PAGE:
oneworld revenues rise ten percent

Revenues from oneworld alliance fares and sales activities rose by more
than 10 per cent year-on-year to almost US$675 million in 2006, helping
its partners maintain their record as the most financially sound
grouping of airlines.The seven established member airlines sharing those alliance revenues -
American Airlines, British Airways, Cathay Pacific Airways, Finnair,
Iberia, LAN and Qantas - classified almost two-thirds of that US$675
million total as “incremental” revenue, or money they would not have
earned had it not been for oneworld.

These revenues are expected to be given a substantial boost in 2007 with
the addition to the alliance of Japan Airlines and its associates, Malév
Hungarian Airlines, Royal Jordanian and affiliates LAN Argentina and LAN
Ecuador from 1 April, followed by Dragonair later this year.

oneworld sales to the corporate sector were particularly strong in 2006,
with revenues from corporate accounts increasing by almost two-thirds.

businessflyer, the alliance’s product for small and medium sized
accounts in key target markets, generated more than twice as much
revenue as in 2005. More than 5,500 businesses are now signed up in
France, Germany, Switzerland, the Netherlands and now also Belgium -
almost 40 per cent more than a year ago, spurred in part by the
alliance’s first external advertising in five years.

Yields from oneworld sales overall remained strong, with almost
three-quarters of its alliance fares sold for travel in its member
airlines’ premium cabins.


Some 8 million passengers transferred between the established oneworld
member airlines’ flights in 2006, one in every 30 customers they boarded
throughout the year.

Revenues generated by this “interlining” activity within the alliance
rose almost 5 per cent to some US$2 billion, including benefits from
alliance fares and sales products. That represents almost 3.5 per cent
of the established member airlines’ total passenger revenues.

oneworld Managing Partner John McCulloch said: “In a business where
operating margins are generally thin and at a time when fuel prices have
reached record highs, revenues from oneworld represent an increasingly
important contribution to our member airlines’ financial standings - and
we are committed to increasing the contribution the alliance makes.

“Key factors behind this rise in revenues are the quality of the service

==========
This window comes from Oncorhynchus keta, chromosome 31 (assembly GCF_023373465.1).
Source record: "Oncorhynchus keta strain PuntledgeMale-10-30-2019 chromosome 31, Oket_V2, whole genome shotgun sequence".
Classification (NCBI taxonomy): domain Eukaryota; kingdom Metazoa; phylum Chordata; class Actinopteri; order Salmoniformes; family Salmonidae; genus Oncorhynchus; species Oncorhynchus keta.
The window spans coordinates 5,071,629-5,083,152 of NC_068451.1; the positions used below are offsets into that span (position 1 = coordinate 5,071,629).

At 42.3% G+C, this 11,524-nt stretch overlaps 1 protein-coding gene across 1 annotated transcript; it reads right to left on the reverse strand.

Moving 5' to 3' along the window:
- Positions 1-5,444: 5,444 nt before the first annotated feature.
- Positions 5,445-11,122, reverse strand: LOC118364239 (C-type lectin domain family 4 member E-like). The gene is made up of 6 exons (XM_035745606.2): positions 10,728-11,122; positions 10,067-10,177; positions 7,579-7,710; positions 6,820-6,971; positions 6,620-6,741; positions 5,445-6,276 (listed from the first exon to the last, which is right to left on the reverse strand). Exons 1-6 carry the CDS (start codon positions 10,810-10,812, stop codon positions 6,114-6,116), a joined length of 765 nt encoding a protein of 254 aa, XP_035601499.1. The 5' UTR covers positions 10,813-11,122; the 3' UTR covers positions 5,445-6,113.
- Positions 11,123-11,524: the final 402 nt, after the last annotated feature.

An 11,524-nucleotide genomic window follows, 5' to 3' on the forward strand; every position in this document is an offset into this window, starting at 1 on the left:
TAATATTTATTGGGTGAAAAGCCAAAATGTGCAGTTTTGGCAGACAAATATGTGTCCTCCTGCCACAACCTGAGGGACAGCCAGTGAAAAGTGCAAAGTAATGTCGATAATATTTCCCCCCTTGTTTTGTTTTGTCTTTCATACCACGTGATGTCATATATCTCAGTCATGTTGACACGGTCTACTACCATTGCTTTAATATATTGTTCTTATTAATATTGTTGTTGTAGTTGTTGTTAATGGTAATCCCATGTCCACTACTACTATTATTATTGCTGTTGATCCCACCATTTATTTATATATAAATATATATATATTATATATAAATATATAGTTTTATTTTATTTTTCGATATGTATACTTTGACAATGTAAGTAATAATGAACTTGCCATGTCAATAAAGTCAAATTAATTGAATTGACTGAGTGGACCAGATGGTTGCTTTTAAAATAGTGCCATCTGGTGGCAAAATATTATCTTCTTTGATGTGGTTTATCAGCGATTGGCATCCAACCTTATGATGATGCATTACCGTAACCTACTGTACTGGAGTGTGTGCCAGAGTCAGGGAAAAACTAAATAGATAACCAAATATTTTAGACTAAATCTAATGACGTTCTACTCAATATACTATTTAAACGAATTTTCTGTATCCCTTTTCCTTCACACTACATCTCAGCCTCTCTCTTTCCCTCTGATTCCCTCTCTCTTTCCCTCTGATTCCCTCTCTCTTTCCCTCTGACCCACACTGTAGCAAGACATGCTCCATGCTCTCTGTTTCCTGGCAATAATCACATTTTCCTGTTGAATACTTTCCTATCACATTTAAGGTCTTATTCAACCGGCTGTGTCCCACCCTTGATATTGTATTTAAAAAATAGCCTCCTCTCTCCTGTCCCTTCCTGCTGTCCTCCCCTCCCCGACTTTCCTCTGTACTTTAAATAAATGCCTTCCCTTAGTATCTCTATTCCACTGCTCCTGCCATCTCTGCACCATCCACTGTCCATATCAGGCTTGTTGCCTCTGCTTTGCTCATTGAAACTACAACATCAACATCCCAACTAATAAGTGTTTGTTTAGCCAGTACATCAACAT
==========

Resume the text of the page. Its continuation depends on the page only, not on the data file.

oneworld and its member airlines provide, our unparalleled international
route network and our unmatched range of alliance fares and sales
products. We expect April’s addition of our new recruits, followed by
Dragonair later this year, to give these revenues a significant further

While continuing to build revenues for its member airlines, the alliance
also maintained its focus on supporting their efforts to reduce costs.
Savings from its joint procurement activities now total almost US$300
million, with the bulk of 2006’s benefits coming from initiatives in the
Engineering and Maintenance arena.

These efforts helped oneworld maintain its position as the most
profitable airline grouping. Based on the latest full year results from
all established members of all alliances, its established members
collectively achieved an operating margin of 5.7 per cent - against 3.4
for Star and 3.1 for SkyTeam. At the net level, the profit margin for
oneworld’s members collectively was 3.4 per cent, against 2.8 per cent
for Star and a negative 8.3 per cent for SkyTeam.

The combined net profits for oneworld’s seven established carriers in
their latest full years totalled more than US$2.3 billion, excluding
one-off extraordinary items. On the same basis - ignoring asset sales
and bankruptcy restructuring charges - the 17 member airlines of Star
totalled US$2.2 billion and SkyTeam’s 10 carriers US$1.1 billion.

Over the past three years, the combined net profits of oneworld member
airlines has totalled US$5.4 billion, while SkyTeam members have lost
US$18.6 billion between them and Star’s partners have reported
collective losses of US$20.8 billion. oneworld remains the only alliance
without a member having to resort to Chapter 11 bankruptcy protection.

The past year saw oneworld complete its biggest two airport co-location
projects yet. In February 2006 its six on-line airlines at Madrid moved
into the new EUR6 billion Terminal 4, while early in 2007 five of its
six on-line carriers at Tokyo Narita co-located alongside Japan Airlines
at its main international hub. Now the alliance is preparing for its
largest co-location activity since its launch, consolidating its
airlines’ operations at London Heathrow from March 2008 from the four
existing terminals to just two - Terminal 3 and the new Terminal 5.

oneworld also continued its award-winning ways, voted the World’s
Leading Airline Alliance for the fourth year running in the 2006 World
Travel Awards, based on votes cast by some 170,000 travel professionals,
including more than 110,000 travel agents in 200 countries.